A pot full of Roman coins in the MAN: the treasure of Valsadornín

A pot full of Roman coins in the MAN: the treasure of Valsadornín

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The treasure was found in a totally accidental way on August 19, 1937 by the brothers Eusebia and Tomás Roldán on the old road from Valsadornín to Gramedo (Palencia). They materially stumbled over a bronze pot that the water had exposed, spilling some of its contents. With obvious curiosity, despite the bad weather, they stopped to see what it was. They saw a number of coins that they hurried to collect, as well as the vessel that contained them that was partially buried”.

Thus begins the report that the historian Maria Valentina Calleja published in the 70s about the so-called Valsadornín treasure, a pot full of silver and copper coins that until the next january 13 It can be admired in the zero showcase of the National Archaeological Museum (MAN), right at the entrance.

According to experts, it is one of the most important archaeological testimonies of the insecurity that the Roman Empire suffered in the middle decades of the third century. Someone hid or lost the cauldron with their money around the year 270, and its unknown owner was never able to get it back.

Recently, the vessel, still with coins attached, has undergone restoration and various analyzes within the framework of an institutional collaboration between MAN, the Institute of Cultural Heritage of Spain (IPCE) and the Museum of Palencia, the true owner of the treasure and where it will be exhibited from next year.

The pot still has some 8,000 coins amalgamated inside, but it also contained 2,421 others that were found loose or detached after the discovery. The oldest have been dated to the year 240 and the most modern to 269. Most were minted in Rome and belong to the reign of Gallienus, who ruled with his father from 253 and alone between 260 and 268.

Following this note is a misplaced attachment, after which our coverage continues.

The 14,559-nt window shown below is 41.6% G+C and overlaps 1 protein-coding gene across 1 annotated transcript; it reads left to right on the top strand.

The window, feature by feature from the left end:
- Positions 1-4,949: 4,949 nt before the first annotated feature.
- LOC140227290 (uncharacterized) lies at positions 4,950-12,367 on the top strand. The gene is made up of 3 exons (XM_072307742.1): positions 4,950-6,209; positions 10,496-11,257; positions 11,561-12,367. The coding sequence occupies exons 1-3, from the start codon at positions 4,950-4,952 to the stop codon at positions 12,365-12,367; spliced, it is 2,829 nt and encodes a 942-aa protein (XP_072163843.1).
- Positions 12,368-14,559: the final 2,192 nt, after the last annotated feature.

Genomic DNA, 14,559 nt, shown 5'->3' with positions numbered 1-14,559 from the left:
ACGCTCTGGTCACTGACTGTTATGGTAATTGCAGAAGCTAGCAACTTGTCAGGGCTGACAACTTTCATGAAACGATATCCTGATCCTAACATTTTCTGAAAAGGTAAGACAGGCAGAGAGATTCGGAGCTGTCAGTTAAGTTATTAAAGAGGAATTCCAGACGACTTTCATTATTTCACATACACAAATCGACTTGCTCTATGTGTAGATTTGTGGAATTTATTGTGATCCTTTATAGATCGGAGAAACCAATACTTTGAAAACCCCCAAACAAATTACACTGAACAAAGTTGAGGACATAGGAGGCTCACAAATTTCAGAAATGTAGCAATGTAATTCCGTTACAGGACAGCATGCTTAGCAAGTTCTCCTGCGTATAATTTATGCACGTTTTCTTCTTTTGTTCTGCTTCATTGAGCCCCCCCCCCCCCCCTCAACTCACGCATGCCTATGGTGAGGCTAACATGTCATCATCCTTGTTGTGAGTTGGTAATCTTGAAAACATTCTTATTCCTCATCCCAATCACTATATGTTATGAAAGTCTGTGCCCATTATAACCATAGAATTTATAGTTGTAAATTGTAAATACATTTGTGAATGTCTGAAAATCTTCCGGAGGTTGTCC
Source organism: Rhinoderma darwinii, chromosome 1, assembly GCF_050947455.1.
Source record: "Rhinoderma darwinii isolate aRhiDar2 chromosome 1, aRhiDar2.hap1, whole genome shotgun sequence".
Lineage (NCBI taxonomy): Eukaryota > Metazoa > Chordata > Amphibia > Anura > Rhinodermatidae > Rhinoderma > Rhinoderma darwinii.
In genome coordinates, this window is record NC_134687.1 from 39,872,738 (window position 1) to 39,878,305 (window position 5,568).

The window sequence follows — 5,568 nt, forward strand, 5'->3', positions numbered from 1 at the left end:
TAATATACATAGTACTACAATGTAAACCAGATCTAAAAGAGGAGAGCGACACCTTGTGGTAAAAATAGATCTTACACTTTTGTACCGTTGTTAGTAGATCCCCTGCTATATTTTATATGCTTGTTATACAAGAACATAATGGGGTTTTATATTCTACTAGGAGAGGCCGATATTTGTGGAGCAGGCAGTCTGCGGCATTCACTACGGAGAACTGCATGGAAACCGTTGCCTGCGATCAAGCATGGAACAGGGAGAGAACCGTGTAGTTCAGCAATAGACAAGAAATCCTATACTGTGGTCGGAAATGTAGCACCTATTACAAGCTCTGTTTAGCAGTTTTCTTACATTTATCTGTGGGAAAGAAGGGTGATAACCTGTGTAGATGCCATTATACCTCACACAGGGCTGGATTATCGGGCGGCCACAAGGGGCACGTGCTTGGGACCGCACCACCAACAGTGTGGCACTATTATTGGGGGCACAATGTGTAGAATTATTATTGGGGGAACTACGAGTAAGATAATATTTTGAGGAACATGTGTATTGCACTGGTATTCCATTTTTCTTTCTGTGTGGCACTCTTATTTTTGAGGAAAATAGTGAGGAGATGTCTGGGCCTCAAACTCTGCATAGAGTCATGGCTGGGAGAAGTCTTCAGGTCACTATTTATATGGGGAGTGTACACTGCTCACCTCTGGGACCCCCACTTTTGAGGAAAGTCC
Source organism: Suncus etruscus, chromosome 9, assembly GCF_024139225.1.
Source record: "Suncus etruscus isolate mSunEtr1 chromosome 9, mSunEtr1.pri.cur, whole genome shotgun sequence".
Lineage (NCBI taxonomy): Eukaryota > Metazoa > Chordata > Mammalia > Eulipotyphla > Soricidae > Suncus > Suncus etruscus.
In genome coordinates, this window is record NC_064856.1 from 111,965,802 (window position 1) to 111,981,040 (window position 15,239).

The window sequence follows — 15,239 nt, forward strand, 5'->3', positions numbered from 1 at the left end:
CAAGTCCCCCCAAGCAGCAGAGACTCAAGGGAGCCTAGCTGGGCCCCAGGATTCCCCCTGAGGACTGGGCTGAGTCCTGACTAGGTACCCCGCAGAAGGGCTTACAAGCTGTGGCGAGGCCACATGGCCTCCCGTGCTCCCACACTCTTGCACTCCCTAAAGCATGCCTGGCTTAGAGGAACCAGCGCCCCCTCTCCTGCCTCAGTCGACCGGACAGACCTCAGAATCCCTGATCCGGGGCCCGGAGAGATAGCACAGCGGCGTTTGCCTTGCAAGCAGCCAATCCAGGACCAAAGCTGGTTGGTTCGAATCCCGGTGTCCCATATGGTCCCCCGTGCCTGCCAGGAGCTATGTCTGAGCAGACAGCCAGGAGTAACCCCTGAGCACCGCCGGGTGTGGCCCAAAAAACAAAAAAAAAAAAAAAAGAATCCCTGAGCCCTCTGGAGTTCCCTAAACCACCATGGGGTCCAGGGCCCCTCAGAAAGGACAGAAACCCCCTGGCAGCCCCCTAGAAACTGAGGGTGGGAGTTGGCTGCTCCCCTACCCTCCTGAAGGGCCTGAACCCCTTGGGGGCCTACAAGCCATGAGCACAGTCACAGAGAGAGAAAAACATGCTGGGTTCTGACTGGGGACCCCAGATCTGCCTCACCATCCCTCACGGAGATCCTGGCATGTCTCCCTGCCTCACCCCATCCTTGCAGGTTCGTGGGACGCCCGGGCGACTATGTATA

The Valsadornín treasure Helps map power in Roman times. The coins appear with the name of 18 emperors, empresses and their heirs, which put a face to the political instability of the Empire, with ephemeral and usurping leaders that succeed and overlap in Rome, Gaul and the East.

A treasure of 45 kilos

At the time of discovery, the treasure weighed 45 kg and is estimated to have contained in around 15,000 coins, all of them Antoninians. Although now it reminds of a cauldron, the original vessel would be more like a pot, with a narrow mouth, lid and two handles, perhaps to pass some kind of rope or chain to hang.

Between 2016 and 2018 the IPCE addressed its restoration, preserving the closest aspect to the original find and individually intervening only a small number of coins detached from the block.

Various imaging tests and metallic composition: radiographs, microanalysis by scanning electron microscopy (SEM) and energy dispersion X-ray spectrometry (EDX).

The data are still being analyzed, but according to specialists, they are of great interest to confirm or discard various hypotheses about the Roman coin-making techniques wave variation of the real silver content of the Antoninians.

Source: National Archaeological Museum (MAN)
Via: Sinc